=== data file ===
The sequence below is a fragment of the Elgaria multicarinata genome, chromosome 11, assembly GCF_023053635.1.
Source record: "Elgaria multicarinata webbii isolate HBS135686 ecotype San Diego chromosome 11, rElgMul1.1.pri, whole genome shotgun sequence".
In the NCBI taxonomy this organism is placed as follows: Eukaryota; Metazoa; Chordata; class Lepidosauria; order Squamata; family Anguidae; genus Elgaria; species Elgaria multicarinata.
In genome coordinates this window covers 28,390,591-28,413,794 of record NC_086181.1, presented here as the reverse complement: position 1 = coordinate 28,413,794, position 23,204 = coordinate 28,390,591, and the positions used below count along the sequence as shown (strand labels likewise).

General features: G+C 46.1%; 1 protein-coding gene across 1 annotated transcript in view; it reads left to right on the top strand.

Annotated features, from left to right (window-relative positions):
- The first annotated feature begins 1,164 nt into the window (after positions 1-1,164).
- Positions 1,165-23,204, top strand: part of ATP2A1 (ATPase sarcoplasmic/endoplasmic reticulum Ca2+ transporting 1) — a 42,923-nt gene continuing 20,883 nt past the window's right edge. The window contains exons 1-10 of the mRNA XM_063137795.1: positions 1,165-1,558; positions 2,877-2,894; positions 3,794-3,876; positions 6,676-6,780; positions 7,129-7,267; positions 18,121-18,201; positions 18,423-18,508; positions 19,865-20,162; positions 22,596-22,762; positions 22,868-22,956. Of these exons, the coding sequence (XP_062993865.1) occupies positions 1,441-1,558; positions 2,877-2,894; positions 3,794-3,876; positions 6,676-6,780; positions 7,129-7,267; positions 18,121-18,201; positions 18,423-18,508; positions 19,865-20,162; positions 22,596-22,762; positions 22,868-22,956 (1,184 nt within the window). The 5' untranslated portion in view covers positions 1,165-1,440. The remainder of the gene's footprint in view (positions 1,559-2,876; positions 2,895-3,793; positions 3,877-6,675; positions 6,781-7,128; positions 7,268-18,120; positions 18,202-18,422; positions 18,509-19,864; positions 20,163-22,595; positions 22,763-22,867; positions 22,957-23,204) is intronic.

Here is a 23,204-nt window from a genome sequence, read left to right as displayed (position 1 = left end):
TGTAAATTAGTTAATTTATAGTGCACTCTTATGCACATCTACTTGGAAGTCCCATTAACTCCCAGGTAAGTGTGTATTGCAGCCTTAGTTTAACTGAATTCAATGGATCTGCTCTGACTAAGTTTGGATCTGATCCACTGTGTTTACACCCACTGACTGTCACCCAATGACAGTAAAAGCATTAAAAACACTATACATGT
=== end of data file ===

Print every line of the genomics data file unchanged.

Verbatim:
The sequence below is a fragment of the Elgaria multicarinata genome, chromosome 11, assembly GCF_023053635.1.
Source record: "Elgaria multicarinata webbii isolate HBS135686 ecotype San Diego chromosome 11, rElgMul1.1.pri, whole genome shotgun sequence".
In the NCBI taxonomy this organism is placed as follows: Eukaryota; Metazoa; Chordata; class Lepidosauria; order Squamata; family Anguidae; genus Elgaria; species Elgaria multicarinata.
In genome coordinates this window covers 28,390,591-28,413,794 of record NC_086181.1, presented here as the reverse complement: position 1 = coordinate 28,413,794, position 23,204 = coordinate 28,390,591, and the positions used below count along the sequence as shown (strand labels likewise).

General features: G+C 46.1%; 1 protein-coding gene across 1 annotated transcript in view; it reads left to right on the top strand.

Annotated features, from left to right (window-relative positions):
- The first annotated feature begins 1,164 nt into the window (after positions 1-1,164).
- Positions 1,165-23,204, top strand: part of ATP2A1 (ATPase sarcoplasmic/endoplasmic reticulum Ca2+ transporting 1) — a 42,923-nt gene continuing 20,883 nt past the window's right edge. The window contains exons 1-10 of the mRNA XM_063137795.1: positions 1,165-1,558; positions 2,877-2,894; positions 3,794-3,876; positions 6,676-6,780; positions 7,129-7,267; positions 18,121-18,201; positions 18,423-18,508; positions 19,865-20,162; positions 22,596-22,762; positions 22,868-22,956. Of these exons, the coding sequence (XP_062993865.1) occupies positions 1,441-1,558; positions 2,877-2,894; positions 3,794-3,876; positions 6,676-6,780; positions 7,129-7,267; positions 18,121-18,201; positions 18,423-18,508; positions 19,865-20,162; positions 22,596-22,762; positions 22,868-22,956 (1,184 nt within the window). The 5' untranslated portion in view covers positions 1,165-1,440. The remainder of the gene's footprint in view (positions 1,559-2,876; positions 2,895-3,793; positions 3,877-6,675; positions 6,781-7,128; positions 7,268-18,120; positions 18,202-18,422; positions 18,509-19,864; positions 20,163-22,595; positions 22,763-22,867; positions 22,957-23,204) is intronic.

Here is a 23,204-nt window from a genome sequence, read left to right as displayed (position 1 = left end):
TGTAAATTAGTTAATTTATAGTGCACTCTTATGCACATCTACTTGGAAGTCCCATTAACTCCCAGGTAAGTGTGTATTGCAGCCTTAGTTTAACTGAATTCAATGGATCTGCTCTGACTAAGTTTGGATCTGATCCACTGTGTTTACACCCACTGACTGTCACCCAATGACAGTAAAAGCATTAAAAACACTATACATGT